So how might organizations humanize their Internet presence? Here's a few ideas:

  • Put a direct email contact on every page. Where possible, identify the specific team or author with the content of a page.
  • Allow personal home pages and biographies on the more informal parts of your website - a good start is to allow these on the corporate intranet; it's a natural follow on of an internal skills or expertise database.
  • Create online communities or discussion lists in which employees, customers and others can freely exchange information in the full eye of your website visitors. What's more, make it a daily task of every senior manager to participate in one company run community and one third party community that are most direct relevance to their responsibilities.
  • Provide 'chat rooms', 'talk through' and two way videoconferencing as a prominent feature on your websites so that simultaneous dialogue with a real people can take place.

What's more, a good place to get into the humanizing mode of operation is to get rid of automated voice responses on your customer support telephone lines and make sure that a human answers the phone - that's what happens at one Scottish Bank. You could take it even further and set up a conversation centre (instead of the call centre), where your customer's can volunteer feedback by talking to to a product manager. And yes - it could be a premium rate line - but one where the customer gets paid for using the line and giving you market research. But perhaps that is taking people power too far?!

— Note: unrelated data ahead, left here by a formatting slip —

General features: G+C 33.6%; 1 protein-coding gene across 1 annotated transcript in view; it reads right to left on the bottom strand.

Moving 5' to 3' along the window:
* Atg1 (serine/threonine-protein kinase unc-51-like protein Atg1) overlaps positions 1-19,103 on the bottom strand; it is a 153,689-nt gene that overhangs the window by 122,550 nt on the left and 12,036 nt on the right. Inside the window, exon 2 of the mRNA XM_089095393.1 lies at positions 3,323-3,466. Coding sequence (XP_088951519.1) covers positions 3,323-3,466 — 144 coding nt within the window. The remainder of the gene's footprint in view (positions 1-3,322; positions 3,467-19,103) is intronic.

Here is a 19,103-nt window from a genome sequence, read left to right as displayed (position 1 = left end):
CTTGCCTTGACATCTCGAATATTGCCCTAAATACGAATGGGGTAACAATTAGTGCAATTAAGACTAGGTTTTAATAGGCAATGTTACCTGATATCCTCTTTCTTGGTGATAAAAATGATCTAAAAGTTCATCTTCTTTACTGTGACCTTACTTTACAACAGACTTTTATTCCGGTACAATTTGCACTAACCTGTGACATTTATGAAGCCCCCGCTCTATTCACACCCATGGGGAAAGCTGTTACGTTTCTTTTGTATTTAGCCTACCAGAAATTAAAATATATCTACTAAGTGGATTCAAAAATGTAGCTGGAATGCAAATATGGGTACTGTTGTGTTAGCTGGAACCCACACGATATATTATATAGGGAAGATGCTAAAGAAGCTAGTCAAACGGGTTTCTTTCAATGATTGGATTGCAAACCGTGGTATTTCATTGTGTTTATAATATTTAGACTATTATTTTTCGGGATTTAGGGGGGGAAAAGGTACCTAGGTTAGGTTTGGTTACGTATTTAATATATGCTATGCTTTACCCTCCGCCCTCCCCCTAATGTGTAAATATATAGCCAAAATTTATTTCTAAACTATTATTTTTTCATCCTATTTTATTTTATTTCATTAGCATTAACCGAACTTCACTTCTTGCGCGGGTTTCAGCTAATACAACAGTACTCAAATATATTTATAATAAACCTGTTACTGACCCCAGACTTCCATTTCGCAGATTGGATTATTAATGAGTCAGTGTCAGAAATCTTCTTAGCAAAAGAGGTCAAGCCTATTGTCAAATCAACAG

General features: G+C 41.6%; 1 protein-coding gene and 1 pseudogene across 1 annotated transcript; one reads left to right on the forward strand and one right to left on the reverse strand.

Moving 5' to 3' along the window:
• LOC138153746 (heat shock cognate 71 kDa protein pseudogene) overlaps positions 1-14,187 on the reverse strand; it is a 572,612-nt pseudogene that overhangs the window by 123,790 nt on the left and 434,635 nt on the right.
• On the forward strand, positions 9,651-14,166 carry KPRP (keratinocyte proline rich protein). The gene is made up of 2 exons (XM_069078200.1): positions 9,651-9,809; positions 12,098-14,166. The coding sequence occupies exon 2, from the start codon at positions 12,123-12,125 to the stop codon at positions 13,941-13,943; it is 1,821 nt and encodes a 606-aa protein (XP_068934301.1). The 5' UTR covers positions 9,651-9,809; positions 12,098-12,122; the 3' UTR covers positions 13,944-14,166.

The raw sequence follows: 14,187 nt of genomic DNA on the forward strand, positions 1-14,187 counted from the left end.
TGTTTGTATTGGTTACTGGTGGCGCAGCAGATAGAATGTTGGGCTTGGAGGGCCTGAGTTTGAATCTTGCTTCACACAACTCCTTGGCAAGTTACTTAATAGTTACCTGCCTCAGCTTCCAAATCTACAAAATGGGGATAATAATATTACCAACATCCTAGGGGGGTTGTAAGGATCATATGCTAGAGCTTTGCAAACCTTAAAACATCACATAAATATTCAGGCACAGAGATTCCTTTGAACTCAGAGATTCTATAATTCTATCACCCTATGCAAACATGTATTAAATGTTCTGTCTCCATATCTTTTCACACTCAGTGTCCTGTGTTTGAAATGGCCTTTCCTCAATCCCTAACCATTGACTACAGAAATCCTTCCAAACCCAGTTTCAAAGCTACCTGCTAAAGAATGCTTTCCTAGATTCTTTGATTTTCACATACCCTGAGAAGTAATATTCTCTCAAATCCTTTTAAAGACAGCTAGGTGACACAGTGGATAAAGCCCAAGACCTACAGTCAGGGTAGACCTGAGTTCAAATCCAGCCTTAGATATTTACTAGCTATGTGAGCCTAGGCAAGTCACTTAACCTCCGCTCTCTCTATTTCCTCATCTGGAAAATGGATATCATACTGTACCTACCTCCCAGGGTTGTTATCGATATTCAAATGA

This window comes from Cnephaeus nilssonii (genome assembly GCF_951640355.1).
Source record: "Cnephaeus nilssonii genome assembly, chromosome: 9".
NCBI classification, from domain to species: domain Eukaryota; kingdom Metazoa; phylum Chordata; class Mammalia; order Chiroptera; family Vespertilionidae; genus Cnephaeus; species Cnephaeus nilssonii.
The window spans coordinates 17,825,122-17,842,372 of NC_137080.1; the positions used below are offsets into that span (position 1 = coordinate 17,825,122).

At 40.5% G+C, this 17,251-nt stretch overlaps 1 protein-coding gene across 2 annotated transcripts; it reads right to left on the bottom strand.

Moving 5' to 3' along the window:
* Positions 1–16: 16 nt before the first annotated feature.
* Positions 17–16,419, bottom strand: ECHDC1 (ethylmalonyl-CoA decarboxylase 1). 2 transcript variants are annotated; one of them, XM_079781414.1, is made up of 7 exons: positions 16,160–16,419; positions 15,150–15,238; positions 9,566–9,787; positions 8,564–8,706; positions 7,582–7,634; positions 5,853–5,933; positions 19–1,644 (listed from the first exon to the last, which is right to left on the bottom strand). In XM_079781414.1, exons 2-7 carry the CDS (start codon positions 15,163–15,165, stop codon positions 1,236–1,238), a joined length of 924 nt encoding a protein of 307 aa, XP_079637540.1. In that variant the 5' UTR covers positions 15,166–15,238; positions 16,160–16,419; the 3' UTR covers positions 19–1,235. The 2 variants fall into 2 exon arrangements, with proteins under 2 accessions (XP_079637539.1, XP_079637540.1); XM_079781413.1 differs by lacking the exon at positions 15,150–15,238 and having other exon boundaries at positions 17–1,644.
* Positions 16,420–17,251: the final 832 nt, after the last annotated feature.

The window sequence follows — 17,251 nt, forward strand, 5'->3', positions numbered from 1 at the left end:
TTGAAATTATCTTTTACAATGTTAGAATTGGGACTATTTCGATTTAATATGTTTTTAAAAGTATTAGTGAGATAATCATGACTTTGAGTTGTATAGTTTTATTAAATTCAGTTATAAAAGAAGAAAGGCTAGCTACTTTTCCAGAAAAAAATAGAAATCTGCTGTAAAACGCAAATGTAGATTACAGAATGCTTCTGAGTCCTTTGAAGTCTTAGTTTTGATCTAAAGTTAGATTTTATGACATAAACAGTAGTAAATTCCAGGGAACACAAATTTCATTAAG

Of course, there are many managers will have many reasons why NOT to adopt these practices - "what - let headhunter's get at our best people?"; "what - show our dirty linen in public?"; "that'll give lawyers a field day"; "that's a time waster". But many of these same people had similar reasons to stop introducing the Internet into the workplace in the first place. Now it is accepted. So, in a few year's time, some of the above suggestions may be commonplace as email and the Internet is today.

I'm sure you have some better examples of good humanization practices. If so, why not share some practical examples with I3 UPDATE readers?

Email: David J. Skyrme


© Copyright, 2001. David Skyrme Associates Limited and Authors - All rights reserved.

I3 UPDATE / ENTOVATION International News is a joint publication of David Skyrme Associates Limited and ENTOVATION International Limited - providers of trends analysis, strategic advice and workshops on knowledge management and knowledge innovation®

® Knowledge Innovation is a registered trademark of ENTOVATION International.


 

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LINKS

Internet Magazine (EMAP Publications)

Deja

Ciao

Open Directory Project's section on knowledge management

Topica